Stay. True, there's what Lat said, but let me add:
1. I went to a school that's a little worse than his (usually ranked in the low 20s in U.S. News) pre-crash. Post-crash, the two may be roughly comparable. That is, we were high up enough that lots of people got Biglaw jobs, but lots of people also didn't. The people in the less favored half of the class usually found something without much trouble. In lots of cases, it was criminal law, after multiple stints in clinics or externships. Fed. govt. jobs at somewhere not-that-sexy, not-DOJ may also be an option, especially if he can manage to land an internship at one of these agencies this summer.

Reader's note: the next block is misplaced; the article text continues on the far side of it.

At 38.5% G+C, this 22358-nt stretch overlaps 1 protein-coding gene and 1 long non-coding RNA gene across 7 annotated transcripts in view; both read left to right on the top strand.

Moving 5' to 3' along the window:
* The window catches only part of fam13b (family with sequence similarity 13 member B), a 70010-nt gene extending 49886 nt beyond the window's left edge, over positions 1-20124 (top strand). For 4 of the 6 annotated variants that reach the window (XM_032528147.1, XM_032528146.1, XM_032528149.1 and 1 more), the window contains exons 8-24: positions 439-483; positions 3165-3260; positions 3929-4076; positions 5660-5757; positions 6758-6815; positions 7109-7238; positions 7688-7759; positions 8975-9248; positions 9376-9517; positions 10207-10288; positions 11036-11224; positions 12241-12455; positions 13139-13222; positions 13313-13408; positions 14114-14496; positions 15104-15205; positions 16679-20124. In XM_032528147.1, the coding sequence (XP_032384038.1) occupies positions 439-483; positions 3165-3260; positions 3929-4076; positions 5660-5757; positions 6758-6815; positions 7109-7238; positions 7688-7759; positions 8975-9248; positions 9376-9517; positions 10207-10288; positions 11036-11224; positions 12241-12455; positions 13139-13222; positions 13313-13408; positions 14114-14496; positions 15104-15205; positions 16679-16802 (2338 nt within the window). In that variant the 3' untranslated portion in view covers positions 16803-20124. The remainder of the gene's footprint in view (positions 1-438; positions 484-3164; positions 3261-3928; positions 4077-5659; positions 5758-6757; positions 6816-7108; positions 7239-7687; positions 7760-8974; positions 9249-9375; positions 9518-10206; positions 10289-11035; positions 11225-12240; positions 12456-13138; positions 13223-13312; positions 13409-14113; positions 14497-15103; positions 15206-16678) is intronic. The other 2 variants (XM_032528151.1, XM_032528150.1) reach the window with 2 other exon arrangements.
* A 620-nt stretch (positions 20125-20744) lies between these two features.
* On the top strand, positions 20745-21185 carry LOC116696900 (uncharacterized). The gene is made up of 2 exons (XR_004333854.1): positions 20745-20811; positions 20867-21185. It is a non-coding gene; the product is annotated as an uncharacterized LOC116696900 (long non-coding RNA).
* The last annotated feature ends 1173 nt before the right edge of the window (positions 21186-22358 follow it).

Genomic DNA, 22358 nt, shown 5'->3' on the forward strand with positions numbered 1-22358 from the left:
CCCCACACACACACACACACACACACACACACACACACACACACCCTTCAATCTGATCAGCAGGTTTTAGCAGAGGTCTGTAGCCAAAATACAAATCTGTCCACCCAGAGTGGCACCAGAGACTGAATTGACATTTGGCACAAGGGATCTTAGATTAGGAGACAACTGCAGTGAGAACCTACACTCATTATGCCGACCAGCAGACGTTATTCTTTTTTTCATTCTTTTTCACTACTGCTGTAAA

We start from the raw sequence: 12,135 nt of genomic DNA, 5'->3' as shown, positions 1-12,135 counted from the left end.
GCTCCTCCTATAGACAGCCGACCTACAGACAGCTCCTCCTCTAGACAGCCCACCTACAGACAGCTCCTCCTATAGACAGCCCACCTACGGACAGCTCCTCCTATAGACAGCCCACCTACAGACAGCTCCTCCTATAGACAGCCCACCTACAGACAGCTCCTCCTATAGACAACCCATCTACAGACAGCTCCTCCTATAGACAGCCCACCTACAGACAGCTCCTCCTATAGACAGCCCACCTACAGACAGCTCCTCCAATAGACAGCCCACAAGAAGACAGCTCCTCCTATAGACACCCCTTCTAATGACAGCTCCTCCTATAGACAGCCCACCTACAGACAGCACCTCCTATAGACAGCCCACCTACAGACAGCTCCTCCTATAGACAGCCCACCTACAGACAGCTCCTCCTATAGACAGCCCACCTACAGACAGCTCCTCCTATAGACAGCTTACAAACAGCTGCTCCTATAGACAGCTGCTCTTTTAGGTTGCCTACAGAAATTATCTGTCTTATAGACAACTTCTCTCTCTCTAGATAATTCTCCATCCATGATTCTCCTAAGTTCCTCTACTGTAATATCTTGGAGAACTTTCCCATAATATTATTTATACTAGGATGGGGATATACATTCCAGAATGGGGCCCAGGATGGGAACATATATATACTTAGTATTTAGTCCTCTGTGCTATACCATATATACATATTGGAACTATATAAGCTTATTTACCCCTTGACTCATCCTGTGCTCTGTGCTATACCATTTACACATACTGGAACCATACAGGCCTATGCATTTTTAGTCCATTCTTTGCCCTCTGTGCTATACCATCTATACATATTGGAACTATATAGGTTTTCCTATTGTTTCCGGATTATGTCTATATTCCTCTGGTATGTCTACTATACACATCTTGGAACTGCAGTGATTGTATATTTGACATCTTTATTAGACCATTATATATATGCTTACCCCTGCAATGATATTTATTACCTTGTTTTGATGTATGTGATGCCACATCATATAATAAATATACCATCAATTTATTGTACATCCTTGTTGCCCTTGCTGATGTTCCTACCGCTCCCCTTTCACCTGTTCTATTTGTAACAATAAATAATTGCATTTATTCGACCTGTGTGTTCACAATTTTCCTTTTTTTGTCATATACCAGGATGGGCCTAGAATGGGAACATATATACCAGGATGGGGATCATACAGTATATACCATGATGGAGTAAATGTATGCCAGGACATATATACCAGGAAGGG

2. We're not told anything about the person's undergrad background or pre-law-school work experience, so we don't know what marketable skills this person may or may not have. But... like... pretty much every other sector of the economy is also suffering. Leaving a graduate program after one year does not really send an attractive signal to most employers. I can hear the questions from a mile away: "Why did you leave law school? Well, why did you go in the first place if you really weren't sure you wanted to practice law? Did you do any research in advance? Yeah? Well, why should I think that you did research on why you want to work in my field? How do I know you're not going to want to run off and do something different in a year?" The alternative -- a one year gap on the resume -- is no more attractive.
Epstein on Moral Theory and Capitalism
1 hour ago